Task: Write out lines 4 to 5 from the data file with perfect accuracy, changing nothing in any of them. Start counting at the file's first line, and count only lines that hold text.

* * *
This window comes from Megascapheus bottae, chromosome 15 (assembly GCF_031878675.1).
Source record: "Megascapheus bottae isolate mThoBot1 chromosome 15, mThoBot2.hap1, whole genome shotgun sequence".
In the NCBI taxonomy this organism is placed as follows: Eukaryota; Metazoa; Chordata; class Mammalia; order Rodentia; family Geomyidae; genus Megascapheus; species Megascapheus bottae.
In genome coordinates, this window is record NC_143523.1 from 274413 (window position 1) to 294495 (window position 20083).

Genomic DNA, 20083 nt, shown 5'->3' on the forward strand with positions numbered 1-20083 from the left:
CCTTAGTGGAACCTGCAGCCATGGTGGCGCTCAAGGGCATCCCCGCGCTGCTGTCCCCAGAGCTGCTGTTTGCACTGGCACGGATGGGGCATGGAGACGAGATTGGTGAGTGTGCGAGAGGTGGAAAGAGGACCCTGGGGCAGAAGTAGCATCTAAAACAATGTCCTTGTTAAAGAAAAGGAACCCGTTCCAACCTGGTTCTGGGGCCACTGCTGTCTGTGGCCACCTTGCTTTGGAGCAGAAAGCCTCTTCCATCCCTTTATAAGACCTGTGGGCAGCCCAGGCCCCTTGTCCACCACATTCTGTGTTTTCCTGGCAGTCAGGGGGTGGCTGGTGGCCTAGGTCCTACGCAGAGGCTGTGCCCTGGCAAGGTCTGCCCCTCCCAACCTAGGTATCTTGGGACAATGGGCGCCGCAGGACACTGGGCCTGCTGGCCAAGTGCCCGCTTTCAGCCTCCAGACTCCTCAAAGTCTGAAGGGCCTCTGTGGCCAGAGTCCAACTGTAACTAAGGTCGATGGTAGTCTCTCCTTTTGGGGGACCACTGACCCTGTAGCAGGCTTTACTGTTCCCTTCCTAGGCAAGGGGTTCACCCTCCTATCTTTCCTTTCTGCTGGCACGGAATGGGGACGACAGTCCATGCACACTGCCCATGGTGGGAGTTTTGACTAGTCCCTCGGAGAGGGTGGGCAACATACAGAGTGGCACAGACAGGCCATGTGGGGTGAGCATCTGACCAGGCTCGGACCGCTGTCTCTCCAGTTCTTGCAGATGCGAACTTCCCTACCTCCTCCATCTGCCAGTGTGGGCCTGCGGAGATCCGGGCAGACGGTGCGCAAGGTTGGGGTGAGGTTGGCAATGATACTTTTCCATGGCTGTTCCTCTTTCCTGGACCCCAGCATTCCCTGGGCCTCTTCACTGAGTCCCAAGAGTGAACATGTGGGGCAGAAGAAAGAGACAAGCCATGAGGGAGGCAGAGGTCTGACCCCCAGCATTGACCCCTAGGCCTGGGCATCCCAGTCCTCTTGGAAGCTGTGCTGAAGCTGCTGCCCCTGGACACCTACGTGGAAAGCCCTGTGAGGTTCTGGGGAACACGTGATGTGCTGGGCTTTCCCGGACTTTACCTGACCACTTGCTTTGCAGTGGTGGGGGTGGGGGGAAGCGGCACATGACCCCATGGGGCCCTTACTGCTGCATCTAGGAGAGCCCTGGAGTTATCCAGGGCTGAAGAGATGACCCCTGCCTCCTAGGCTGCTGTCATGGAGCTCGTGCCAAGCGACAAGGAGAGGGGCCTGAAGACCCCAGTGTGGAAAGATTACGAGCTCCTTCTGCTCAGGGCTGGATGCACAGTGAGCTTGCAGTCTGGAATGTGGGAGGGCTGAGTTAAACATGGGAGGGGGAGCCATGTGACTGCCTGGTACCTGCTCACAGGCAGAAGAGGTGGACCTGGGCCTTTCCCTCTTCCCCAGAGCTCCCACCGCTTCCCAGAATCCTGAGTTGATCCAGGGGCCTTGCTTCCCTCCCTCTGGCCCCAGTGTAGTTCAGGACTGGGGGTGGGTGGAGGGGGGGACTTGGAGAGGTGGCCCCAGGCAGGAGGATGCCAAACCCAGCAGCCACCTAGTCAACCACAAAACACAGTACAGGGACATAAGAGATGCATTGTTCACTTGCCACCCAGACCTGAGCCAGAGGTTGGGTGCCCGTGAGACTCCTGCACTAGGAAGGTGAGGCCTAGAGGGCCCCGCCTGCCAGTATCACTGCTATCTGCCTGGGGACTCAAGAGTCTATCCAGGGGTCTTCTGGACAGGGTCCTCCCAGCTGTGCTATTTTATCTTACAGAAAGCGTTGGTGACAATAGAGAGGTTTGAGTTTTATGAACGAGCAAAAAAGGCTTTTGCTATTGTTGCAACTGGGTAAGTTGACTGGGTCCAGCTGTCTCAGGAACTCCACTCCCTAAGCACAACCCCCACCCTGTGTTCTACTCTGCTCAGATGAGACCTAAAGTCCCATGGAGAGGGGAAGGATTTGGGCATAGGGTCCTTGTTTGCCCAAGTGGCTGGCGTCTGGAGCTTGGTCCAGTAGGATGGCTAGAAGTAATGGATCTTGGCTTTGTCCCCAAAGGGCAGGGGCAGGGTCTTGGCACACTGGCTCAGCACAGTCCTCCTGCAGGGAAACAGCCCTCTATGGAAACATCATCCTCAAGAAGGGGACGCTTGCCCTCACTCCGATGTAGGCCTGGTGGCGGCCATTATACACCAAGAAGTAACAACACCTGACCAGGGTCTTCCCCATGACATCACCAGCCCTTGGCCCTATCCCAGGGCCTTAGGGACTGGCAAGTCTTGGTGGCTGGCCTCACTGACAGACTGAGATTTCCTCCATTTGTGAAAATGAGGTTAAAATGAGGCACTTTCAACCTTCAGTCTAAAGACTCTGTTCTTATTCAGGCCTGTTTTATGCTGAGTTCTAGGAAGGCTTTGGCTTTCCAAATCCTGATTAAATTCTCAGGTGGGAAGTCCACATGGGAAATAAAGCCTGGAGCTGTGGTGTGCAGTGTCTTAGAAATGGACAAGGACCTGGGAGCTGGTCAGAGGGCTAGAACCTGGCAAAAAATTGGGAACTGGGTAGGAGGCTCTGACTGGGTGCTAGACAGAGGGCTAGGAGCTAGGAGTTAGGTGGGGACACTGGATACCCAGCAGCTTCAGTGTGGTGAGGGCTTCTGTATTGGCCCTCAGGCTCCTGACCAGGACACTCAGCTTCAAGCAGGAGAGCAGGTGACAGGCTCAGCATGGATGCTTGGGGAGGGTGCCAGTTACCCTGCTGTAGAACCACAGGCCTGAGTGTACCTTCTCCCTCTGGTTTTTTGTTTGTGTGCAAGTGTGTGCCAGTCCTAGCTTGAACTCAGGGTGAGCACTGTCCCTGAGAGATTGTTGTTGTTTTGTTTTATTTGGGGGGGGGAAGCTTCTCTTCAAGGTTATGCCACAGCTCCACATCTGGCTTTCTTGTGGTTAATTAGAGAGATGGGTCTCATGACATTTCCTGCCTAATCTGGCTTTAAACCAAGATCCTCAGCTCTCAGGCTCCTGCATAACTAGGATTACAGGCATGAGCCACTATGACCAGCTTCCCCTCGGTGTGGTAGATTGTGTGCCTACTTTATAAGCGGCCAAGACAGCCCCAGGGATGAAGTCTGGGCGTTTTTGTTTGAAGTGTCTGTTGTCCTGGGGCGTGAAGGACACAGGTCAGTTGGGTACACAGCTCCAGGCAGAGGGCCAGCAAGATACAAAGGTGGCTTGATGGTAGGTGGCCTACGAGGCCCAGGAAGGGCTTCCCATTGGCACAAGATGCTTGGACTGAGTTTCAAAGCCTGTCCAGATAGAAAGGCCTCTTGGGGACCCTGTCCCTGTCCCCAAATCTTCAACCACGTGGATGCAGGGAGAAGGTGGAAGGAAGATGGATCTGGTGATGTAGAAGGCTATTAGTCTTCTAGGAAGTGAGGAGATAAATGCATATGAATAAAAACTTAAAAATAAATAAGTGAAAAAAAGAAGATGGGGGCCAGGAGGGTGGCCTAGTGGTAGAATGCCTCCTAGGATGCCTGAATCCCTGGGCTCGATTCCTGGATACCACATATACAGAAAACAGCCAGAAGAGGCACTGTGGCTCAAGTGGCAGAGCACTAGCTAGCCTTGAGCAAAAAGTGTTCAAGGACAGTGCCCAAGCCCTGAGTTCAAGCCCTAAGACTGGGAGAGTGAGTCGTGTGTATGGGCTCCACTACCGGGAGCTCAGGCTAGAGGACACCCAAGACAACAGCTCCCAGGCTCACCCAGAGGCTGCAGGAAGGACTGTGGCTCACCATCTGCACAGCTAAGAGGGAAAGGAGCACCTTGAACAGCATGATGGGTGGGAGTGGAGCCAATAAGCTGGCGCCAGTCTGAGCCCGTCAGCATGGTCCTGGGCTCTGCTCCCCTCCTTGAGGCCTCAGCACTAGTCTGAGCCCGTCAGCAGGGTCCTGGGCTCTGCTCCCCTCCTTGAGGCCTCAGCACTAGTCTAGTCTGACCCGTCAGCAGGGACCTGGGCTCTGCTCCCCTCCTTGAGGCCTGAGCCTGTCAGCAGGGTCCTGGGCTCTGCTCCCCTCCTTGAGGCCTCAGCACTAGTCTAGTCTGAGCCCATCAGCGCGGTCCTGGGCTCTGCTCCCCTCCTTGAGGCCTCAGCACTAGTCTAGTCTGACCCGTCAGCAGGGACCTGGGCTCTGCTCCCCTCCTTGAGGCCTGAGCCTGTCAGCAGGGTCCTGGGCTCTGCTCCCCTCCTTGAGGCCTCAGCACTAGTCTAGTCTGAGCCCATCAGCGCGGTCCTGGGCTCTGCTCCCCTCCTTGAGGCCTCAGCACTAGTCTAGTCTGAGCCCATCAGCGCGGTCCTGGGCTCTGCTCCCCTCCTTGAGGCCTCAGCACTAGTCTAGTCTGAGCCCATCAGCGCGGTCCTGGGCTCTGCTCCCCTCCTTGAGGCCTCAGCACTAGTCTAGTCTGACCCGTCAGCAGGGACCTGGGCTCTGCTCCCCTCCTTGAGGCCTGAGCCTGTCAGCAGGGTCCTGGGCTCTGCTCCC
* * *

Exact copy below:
In genome coordinates, this window is record NC_143523.1 from 274413 (window position 1) to 294495 (window position 20083).

Genomic DNA, 20083 nt, shown 5'->3' on the forward strand with positions numbered 1-20083 from the left: